Did you have a lot of custom shortcut key combinations in your old version of Word and then feel frustrated because they were missing when you upgraded to Word 2007?
Or, for that matter, maybe you never had any custom shortcut keys but would like a few now?
Many people who I’ve worked with are a bit overwhelmed with the changes in Word 2007. In fact, since they cannot customize the Ribbon the way they used to customize the menus and toolbars from the days of old it is often assumed that there are no options for customization in Word 2007.
Well, why there aren’t as many customizations just lying around there are some.
Previously we’ve discussed customizing the Quick Access Toolbar so today I’d like to show you what’s available when it comes to customizing your keyboard shortcuts.
First, we need to go to the Office Button then click the Word Options button in the bottom right corner.
Next we’re off to the Customize category in the Word Options dialog box.
What you’ll find is the list we used for customizing the Quick Access Toolbar – it’s what’s below the list of commands that we’re in search of at this moment.
Do you see it?
Yep that’s right, the Customize button on the bottom left is labeled as “Keyboard Shortcuts“.
Obviously your next step is to click it.
The dialog box that opens is where you can set the useful key combinations you’ve been missing since moving into your new Word 2007 home.
On the left is a list of categories – pretty much broken into the tabs available in Word 2007. The categories do include the special tabs that open for pictures, tables and such so you should be able to locate anything you might want.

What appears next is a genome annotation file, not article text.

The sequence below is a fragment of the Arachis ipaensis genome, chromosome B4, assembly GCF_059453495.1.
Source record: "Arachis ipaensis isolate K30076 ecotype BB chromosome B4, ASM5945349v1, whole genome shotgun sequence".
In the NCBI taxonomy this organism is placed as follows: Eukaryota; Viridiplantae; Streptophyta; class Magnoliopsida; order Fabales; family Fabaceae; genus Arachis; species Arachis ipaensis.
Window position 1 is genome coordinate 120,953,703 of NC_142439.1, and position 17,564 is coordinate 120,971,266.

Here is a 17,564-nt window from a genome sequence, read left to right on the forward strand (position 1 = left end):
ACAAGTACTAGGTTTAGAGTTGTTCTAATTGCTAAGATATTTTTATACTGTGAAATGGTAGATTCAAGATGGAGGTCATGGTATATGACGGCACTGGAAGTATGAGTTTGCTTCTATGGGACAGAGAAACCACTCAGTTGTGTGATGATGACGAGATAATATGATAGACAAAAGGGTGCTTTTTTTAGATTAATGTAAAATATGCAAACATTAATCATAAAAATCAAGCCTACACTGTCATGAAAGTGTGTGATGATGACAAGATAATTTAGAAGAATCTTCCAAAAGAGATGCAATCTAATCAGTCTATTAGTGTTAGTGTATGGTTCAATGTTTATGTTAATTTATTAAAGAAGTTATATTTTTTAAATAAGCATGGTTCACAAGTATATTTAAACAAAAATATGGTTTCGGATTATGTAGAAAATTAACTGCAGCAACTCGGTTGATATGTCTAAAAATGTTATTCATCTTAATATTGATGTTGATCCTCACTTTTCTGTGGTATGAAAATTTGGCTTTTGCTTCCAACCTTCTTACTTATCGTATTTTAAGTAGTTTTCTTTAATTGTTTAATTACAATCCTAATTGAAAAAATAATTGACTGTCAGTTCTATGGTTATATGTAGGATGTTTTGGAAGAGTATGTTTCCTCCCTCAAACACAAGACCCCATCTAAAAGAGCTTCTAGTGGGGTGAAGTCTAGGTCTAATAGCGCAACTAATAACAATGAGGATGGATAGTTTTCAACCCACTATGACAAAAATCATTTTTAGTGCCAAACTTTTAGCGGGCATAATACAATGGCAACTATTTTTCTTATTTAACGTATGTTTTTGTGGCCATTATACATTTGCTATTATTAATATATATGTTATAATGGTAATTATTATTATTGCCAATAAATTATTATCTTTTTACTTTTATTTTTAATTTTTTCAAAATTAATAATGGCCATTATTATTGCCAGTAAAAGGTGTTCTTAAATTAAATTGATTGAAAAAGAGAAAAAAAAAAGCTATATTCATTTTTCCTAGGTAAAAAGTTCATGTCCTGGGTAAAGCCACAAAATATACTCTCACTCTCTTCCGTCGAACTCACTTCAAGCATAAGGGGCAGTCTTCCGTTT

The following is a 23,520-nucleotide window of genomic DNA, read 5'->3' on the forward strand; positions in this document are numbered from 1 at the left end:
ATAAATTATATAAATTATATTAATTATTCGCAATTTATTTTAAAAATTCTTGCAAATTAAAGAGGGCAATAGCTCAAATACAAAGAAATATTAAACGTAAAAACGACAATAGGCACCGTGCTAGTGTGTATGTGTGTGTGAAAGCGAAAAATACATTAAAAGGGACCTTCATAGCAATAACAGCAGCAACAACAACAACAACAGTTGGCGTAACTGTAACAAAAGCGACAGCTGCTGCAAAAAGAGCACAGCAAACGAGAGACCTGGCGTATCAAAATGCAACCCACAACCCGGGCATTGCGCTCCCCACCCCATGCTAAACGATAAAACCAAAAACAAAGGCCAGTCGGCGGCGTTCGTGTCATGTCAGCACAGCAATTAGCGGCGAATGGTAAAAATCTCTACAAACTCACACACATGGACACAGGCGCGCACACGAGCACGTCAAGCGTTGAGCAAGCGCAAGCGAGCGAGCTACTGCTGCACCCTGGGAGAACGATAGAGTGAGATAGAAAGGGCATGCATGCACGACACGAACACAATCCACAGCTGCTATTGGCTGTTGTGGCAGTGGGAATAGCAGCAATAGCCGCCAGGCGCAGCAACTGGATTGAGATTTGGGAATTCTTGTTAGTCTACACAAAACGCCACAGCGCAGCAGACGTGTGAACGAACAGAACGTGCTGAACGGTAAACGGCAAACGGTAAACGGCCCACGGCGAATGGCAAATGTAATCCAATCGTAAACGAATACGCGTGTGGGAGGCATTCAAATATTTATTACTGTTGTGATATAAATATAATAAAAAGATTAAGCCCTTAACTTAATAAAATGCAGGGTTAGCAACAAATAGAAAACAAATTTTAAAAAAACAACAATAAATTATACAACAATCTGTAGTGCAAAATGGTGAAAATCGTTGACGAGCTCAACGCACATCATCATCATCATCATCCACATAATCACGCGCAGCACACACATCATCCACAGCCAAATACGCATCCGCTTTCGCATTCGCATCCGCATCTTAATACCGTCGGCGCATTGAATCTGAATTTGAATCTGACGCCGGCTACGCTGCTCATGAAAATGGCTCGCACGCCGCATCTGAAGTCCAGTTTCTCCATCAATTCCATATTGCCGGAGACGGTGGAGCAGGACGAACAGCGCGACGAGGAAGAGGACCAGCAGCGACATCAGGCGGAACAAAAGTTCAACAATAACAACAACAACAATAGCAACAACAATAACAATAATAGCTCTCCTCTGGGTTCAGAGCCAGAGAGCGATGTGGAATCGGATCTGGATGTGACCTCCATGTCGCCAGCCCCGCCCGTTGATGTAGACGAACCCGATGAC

With a category selected you’ll find that the right list of commands changes to reflect the category choice.
Scroll through, find and select the command that you need.
The bottom portion of the dialog box becomes important at this point.
Once the command is selected you’ll see that if there is a key combination already assigned it will appear on the left.
If there isn’t one then on the right, click into the “Press new shortcut key” field and enter a key combination.
At this point, below the Current keys field you’ll find that a new piece of information has popped up.
Word lets you know what command the key combination you entered is already assigned to do. If there’s no assignment then it says unassigned.
At this point, if it’s unassigned you’re in the clear. Click the Assign button in the bottom left.
However, if it is already assigned to another command think once, twice and probably three times would be good before you choose to click the Assign button.
I, personally, always go back and change my key combination – I may wish I hadn’t overwritten Word’s default and going back to change it one by one is time consuming. There’s also the Reset All button but that undoes all of my customizations and that could be even more time consuming. So, the point is… REALLY, REALLY, REALLY be sure before you start reassigning key combinations!
Repeat this process for all commands you need and then click Close.
You’ll find yourself back to the Word Options dialog box where you can click OK and return to work.
Hopefully the work will be a bit easier using the shortcuts you just created and you’ll no longer be missing the keys you used to be so fond of using.